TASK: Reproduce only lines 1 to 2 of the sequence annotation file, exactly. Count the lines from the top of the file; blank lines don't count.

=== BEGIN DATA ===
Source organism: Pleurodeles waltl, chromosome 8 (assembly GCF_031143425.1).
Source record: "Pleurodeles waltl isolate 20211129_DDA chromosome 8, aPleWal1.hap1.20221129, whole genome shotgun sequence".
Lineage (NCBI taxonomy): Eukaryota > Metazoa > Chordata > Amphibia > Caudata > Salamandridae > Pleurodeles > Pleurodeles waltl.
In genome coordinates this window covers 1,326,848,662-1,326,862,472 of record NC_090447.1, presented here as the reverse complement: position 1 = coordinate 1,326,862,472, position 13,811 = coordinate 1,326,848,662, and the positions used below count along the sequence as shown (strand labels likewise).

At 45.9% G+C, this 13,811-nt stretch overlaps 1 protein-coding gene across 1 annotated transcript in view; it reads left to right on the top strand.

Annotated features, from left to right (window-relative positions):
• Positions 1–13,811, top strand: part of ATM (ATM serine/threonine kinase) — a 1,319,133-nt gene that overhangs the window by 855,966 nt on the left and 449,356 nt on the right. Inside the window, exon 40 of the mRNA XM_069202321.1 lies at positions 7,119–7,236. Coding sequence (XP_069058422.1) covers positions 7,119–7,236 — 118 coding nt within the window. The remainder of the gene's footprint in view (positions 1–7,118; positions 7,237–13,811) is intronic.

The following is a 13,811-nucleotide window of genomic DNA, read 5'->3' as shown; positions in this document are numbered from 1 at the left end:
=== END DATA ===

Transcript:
Source organism: Pleurodeles waltl, chromosome 8 (assembly GCF_031143425.1).
Source record: "Pleurodeles waltl isolate 20211129_DDA chromosome 8, aPleWal1.hap1.20221129, whole genome shotgun sequence".